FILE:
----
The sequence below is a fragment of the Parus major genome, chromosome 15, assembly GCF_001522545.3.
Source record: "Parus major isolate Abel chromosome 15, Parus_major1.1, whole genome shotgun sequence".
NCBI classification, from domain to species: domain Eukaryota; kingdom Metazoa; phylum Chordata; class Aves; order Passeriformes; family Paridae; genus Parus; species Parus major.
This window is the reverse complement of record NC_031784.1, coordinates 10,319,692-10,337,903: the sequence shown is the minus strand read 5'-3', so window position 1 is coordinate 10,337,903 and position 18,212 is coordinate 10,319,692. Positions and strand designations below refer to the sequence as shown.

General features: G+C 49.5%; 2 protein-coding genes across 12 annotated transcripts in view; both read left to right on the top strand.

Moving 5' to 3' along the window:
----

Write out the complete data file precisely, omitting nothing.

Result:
The sequence below is a fragment of the Parus major genome, chromosome 15, assembly GCF_001522545.3.
Source record: "Parus major isolate Abel chromosome 15, Parus_major1.1, whole genome shotgun sequence".
NCBI classification, from domain to species: domain Eukaryota; kingdom Metazoa; phylum Chordata; class Aves; order Passeriformes; family Paridae; genus Parus; species Parus major.
This window is the reverse complement of record NC_031784.1, coordinates 10,319,692-10,337,903: the sequence shown is the minus strand read 5'-3', so window position 1 is coordinate 10,337,903 and position 18,212 is coordinate 10,319,692. Positions and strand designations below refer to the sequence as shown.

General features: G+C 49.5%; 2 protein-coding genes across 12 annotated transcripts in view; both read left to right on the top strand.

Moving 5' to 3' along the window: